In this article I’m going to name the best squash goggles that I’ve tried so far:
I’ll also cover the following topics below:
- Why you should wear squash goggles
- What are squash goggles
- What I know about options for “squash glasses“, including prescription squash goggles
- All the squash eyewear brands I’ve blogged about so far on Squash Source
- Some frequently-asked questions about squash eye protection
Best Squash Goggles
These are the best squash goggles I’ve tried so far.
Prince Pro Lite II
These have been a longtime favorite of mine.
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Buy (France): amazon.fr
Buy (UK): amazon.co.uk
They come in a few different colors:
I like these for a few reasons.
Most importantly, they do not fog up. I think this is partly due to the small vent holes at the top of the lenses.
These also feel a little larger than some of the other models I’ve tried, which suits my LARGE FACE. They have adjustable temples, which helps with the sizing. You only need to set them once, but it gives you a chance to customize the fit a little bit. I think that may also help minimize fogging. If goggles are too close to your face, that’s going to contribute to fogging.
Oh, and I also like the white and green vibe.
Here’s a quick video I did on these goggles:
Release year: 2021
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Buy (US): riaeyewear.com
RIA — pronounced RYE-uh — are the official eyewear partner of US Squash. They make an ultra-high-end frame that is manufactured in Italy. One of the founders is Chris Hanson, a multi-time US national champion.
Launching as they did in the Covid era, RIA started off making goggles for pickleball. That was called the Model One. They’ve just released Model 2, which comes in both indoor and outdoor models. The Model 2 Indoor is their first squash-specific product.
I purchased a pair of these to review and they’ve become my personal favorites. They are lightweight, the lenses are super clear, they do not fog up, and they are very comfortable. Here’s a video review I did:
Release year: 2019
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Buy (UK): amazon.co.uk
These Dunlop goggles are a staple for players around my squash courts. They come in a few different nice-looking color schemes, and Dunlop reliably keeps them in stock. I’ve played with these a ton.
While comfortable and good-looking, I sometimes have trouble with these goggles fogging up on me. It could be because they do not have vent holes in the lenses, like the Prince model, or maybe that they sit a little close to my face so there’s not enough airflow. Anyway, I have a couple pairs of these lying around and sometimes grab them in a pinch.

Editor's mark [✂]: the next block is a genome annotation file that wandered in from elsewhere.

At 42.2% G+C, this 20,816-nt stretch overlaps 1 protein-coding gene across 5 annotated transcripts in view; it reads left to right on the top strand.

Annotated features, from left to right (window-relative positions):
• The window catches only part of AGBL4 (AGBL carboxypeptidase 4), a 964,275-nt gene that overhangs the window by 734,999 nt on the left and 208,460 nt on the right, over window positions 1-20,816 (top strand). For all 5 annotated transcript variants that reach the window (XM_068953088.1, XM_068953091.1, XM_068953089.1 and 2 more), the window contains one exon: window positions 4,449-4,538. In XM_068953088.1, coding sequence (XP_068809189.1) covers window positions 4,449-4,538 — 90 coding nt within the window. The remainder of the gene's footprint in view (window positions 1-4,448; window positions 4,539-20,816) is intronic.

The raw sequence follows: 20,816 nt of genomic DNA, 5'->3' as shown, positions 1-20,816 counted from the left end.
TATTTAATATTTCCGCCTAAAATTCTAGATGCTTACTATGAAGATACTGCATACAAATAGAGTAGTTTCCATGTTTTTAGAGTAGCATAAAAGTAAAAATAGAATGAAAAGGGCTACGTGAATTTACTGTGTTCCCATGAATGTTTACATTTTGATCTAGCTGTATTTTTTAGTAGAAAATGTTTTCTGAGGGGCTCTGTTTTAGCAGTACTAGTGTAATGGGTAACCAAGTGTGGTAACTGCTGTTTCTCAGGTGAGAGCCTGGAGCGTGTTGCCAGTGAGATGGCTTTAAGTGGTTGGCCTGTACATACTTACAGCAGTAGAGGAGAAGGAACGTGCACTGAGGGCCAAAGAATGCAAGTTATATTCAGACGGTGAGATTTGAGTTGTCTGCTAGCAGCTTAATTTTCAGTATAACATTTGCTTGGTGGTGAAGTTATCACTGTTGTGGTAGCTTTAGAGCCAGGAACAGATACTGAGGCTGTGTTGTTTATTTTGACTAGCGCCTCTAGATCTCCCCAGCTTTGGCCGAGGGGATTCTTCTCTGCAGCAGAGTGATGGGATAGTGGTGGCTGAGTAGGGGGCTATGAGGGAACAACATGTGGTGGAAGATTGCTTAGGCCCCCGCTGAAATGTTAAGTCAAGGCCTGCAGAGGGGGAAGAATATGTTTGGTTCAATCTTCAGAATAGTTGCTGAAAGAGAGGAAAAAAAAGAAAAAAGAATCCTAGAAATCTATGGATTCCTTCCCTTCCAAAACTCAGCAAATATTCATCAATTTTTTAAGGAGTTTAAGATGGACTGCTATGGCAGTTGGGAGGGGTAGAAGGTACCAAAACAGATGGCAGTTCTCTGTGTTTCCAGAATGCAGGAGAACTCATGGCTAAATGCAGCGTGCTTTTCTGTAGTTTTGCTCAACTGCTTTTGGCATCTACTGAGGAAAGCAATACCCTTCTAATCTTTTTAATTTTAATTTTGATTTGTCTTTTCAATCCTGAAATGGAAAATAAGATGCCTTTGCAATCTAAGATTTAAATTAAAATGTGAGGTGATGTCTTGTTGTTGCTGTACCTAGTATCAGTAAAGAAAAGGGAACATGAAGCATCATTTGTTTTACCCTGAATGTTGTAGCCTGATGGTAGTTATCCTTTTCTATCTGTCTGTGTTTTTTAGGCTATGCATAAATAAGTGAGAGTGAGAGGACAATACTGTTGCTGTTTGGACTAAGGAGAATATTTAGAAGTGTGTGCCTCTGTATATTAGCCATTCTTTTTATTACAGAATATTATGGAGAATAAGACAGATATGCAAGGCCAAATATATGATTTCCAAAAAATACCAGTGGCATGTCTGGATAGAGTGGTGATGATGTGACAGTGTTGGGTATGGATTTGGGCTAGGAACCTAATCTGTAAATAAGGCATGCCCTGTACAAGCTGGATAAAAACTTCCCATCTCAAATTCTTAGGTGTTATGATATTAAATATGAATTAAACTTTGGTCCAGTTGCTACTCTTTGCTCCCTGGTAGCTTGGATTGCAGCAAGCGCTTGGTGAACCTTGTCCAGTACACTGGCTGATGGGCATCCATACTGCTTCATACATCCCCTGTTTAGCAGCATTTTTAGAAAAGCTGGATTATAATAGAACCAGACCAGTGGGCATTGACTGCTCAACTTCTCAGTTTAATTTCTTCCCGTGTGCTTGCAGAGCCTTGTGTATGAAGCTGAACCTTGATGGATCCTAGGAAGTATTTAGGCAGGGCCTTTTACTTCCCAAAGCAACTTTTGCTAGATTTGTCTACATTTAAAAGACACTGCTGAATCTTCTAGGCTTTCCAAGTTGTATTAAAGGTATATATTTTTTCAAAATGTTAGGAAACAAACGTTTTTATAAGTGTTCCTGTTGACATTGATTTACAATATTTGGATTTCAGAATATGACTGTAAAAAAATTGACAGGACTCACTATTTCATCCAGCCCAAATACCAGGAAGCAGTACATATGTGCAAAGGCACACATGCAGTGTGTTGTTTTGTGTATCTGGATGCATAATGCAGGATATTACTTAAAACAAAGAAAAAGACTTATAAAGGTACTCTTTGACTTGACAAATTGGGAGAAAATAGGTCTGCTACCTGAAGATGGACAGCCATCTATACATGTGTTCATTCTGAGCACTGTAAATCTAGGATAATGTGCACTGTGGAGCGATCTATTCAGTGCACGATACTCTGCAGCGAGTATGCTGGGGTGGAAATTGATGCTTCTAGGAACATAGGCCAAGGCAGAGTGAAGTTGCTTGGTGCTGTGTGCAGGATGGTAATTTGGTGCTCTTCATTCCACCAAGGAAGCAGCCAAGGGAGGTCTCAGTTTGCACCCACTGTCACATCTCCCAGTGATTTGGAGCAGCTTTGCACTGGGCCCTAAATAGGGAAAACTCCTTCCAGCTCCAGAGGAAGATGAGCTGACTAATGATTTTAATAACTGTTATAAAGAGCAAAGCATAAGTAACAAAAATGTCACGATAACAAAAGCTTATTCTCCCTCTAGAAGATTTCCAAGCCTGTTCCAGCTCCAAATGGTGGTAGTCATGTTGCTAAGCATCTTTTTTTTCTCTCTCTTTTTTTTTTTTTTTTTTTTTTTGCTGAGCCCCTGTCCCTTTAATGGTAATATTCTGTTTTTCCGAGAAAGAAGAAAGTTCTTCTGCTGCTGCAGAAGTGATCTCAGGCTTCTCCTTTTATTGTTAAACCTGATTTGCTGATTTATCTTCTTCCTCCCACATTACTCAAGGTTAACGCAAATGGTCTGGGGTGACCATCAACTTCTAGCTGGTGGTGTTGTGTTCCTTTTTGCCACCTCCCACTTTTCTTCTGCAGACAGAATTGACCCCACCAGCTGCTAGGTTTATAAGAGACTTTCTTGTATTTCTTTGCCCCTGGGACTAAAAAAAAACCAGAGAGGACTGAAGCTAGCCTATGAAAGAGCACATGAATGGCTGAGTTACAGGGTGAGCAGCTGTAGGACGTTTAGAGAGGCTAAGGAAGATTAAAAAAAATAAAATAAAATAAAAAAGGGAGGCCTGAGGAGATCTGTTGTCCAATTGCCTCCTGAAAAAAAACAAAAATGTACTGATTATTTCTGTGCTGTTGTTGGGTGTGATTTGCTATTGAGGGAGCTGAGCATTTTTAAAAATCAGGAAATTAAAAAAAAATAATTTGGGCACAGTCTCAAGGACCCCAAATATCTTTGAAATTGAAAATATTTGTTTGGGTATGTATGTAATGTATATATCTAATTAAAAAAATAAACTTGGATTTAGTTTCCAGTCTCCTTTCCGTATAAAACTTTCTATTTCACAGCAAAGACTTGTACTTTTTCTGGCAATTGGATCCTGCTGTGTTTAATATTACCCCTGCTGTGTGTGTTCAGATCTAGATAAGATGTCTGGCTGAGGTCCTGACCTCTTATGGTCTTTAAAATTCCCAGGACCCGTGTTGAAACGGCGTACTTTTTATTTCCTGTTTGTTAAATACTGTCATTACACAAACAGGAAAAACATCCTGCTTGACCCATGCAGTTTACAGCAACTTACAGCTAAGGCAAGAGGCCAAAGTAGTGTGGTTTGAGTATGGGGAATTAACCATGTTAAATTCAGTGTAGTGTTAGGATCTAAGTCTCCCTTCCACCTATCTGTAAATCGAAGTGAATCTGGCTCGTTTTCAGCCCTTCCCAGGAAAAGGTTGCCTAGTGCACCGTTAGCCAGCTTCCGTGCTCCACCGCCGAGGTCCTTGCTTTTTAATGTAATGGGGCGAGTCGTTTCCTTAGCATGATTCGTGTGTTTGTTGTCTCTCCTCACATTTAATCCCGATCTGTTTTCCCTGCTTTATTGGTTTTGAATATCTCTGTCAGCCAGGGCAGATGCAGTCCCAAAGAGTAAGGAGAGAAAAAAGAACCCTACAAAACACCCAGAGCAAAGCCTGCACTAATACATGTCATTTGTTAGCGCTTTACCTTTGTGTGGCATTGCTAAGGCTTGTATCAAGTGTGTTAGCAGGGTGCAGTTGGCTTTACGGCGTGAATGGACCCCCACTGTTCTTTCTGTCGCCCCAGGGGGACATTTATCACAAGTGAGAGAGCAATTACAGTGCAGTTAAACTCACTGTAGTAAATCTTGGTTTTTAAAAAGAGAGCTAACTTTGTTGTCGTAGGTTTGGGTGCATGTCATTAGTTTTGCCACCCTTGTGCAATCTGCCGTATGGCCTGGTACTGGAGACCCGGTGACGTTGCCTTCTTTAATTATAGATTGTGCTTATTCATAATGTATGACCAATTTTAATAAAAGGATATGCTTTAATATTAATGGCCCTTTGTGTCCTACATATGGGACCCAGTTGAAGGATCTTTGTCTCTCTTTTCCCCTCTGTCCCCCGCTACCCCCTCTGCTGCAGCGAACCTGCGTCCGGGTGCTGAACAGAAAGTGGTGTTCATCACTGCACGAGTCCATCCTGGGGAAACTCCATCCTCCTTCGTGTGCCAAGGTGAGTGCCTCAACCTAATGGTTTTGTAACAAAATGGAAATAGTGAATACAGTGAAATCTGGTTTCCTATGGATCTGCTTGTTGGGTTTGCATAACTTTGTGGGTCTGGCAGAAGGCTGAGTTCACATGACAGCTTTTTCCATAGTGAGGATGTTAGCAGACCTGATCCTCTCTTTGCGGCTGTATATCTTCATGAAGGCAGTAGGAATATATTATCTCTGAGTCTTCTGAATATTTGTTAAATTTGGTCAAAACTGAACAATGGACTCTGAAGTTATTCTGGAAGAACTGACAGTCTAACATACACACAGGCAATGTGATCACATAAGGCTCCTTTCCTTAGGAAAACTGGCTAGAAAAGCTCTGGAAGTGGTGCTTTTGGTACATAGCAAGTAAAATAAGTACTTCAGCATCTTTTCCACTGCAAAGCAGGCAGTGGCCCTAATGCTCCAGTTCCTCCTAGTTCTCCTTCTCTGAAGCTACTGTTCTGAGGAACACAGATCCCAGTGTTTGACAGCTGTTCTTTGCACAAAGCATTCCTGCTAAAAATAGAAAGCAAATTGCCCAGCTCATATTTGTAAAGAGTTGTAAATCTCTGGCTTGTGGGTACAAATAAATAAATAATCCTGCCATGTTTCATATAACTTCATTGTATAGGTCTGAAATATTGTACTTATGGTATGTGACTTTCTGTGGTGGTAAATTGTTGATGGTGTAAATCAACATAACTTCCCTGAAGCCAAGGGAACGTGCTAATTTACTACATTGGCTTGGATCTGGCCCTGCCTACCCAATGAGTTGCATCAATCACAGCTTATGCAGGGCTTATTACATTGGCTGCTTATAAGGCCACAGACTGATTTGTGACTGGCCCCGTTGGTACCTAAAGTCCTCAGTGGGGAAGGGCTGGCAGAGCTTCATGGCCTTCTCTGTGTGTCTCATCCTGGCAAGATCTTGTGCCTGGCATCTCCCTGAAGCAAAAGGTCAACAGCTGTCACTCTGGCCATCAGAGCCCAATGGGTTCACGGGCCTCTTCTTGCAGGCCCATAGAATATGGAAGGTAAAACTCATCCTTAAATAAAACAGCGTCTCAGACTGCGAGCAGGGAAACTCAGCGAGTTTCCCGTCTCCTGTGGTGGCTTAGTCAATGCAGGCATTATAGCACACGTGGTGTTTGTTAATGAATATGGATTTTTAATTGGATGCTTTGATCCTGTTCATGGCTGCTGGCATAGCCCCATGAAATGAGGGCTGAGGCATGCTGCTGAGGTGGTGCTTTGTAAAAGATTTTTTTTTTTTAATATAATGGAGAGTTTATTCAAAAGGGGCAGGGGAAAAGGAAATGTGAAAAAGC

Here’s a video I did on these goggles:
Image via imaskusa.com
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Buy (Australia): ebay.com.au
Buy (Germany): dlsports.de
Buy (US): squashgear.com
The iMask is a completely different approach to squash goggles. It’s basically a large, wraparound face shield. It’s large enough that you can wear it over top of your normal glasses, like this:
A word of caution about that: US Squash’s goggles policy states that “For i-MASK users: Polycarbonate spectacle lenses should be used if spectacles are worn under protective eyewear.” I really don’t understand why that’s necessary, since the iMask itself would provide an outer shield of protection.
You can also just wear it as a regular pair of goggles. This is what Mostafa Asal did when he was a junior:
Anyway I’ve tested the iMask and it’s pleasant to use. Because the visor lens is so large, it doesn’t obstruct your view in any way. It also sits off your face a bit, allowing for better airflow. And it doesn’t fog up at all.
I found the iMask to be especially useful in the pandemic, when it was required to wear a face mask over your mouth while playing. Usually a face mask will cause ANY pair of goggles to fog up immediately. But the iMask was very resistant to fogging, even while wearing a face mask.
One last benefit of the iMask is in addition to protecting your eyes, it also protects your face a bit more that standard goggles, because of the size of the visor.
The downside of the iMask is it’s a bit bulky. It doesn’t feel heavy, it’s just… large.
Here’s a review I put together a while back on these:
Prince Scopa Slim
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I’ll throw one more into the mix here and that’s the Price Scopa Slim goggles. These are designed to fit smaller faces, so will work better for juniors or women/men looking for a narrower frame. I don’t have too much experience with junior-sized goggles but I happened to try these on the other day and they felt comfortable (even on my LARGE FACE). I’ve also got a roundup page for junior squash goggles if you want to see some more options.